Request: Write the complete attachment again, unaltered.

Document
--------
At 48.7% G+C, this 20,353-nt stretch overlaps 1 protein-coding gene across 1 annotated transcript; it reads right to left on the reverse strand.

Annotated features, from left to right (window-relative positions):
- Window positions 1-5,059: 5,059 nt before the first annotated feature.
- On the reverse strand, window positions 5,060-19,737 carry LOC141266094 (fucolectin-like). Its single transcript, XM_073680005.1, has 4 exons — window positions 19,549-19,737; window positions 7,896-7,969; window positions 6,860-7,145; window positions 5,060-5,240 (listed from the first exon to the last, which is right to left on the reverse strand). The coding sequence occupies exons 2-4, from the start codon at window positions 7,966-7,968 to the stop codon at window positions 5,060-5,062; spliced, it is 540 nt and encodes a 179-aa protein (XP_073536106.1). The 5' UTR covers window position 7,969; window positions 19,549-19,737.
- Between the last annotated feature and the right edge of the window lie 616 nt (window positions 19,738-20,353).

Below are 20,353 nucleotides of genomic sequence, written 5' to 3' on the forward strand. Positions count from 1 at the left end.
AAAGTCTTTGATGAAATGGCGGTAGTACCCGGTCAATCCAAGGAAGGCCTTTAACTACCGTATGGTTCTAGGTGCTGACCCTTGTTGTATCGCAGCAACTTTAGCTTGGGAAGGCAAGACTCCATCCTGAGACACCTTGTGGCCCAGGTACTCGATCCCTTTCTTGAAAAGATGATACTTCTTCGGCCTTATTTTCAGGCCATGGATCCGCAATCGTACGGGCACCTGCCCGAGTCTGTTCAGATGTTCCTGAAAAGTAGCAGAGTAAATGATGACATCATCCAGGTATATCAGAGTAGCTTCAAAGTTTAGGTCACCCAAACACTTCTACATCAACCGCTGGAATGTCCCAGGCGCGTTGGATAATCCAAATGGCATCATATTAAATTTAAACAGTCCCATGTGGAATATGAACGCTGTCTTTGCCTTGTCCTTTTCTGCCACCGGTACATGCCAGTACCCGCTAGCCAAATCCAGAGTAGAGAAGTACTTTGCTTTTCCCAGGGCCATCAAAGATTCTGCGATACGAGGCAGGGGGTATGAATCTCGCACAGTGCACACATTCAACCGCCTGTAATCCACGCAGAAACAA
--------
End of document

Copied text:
At 48.7% G+C, this 20,353-nt stretch overlaps 1 protein-coding gene across 1 annotated transcript; it reads right to left on the reverse strand.

Annotated features, from left to right (window-relative positions):
- Window positions 1-5,059: 5,059 nt before the first annotated feature.
- On the reverse strand, window positions 5,060-19,737 carry LOC141266094 (fucolectin-like). Its single transcript, XM_073680005.1, has 4 exons — window positions 19,549-19,737; window positions 7,896-7,969; window positions 6,860-7,145; window positions 5,060-5,240 (listed from the first exon to the last, which is right to left on the reverse strand). The coding sequence occupies exons 2-4, from the start codon at window positions 7,966-7,968 to the stop codon at window positions 5,060-5,062; spliced, it is 540 nt and encodes a 179-aa protein (XP_073536106.1). The 5' UTR covers window position 7,969; window positions 19,549-19,737.
- Between the last annotated feature and the right edge of the window lie 616 nt (window positions 19,738-20,353).

Below are 20,353 nucleotides of genomic sequence, written 5' to 3' on the forward strand. Positions count from 1 at the left end.
AAAGTCTTTGATGAAATGGCGGTAGTACCCGGTCAATCCAAGGAAGGCCTTTAACTACCGTATGGTTCTAGGTGCTGACCCTTGTTGTATCGCAGCAACTTTAGCTTGGGAAGGCAAGACTCCATCCTGAGACACCTTGTGGCCCAGGTACTCGATCCCTTTCTTGAAAAGATGATACTTCTTCGGCCTTATTTTCAGGCCATGGATCCGCAATCGTACGGGCACCTGCCCGAGTCTGTTCAGATGTTCCTGAAAAGTAGCAGAGTAAATGATGACATCATCCAGGTATATCAGAGTAGCTTCAAAGTTTAGGTCACCCAAACACTTCTACATCAACCGCTGGAATGTCCCAGGCGCGTTGGATAATCCAAATGGCATCATATTAAATTTAAACAGTCCCATGTGGAATATGAACGCTGTCTTTGCCTTGTCCTTTTCTGCCACCGGTACATGCCAGTACCCGCTAGCCAAATCCAGAGTAGAGAAGTACTTTGCTTTTCCCAGGGCCATCAAAGATTCTGCGATACGAGGCAGGGGGTATGAATCTCGCACAGTGCACACATTCAACCGCCTGTAATCCACGCAGAAACAA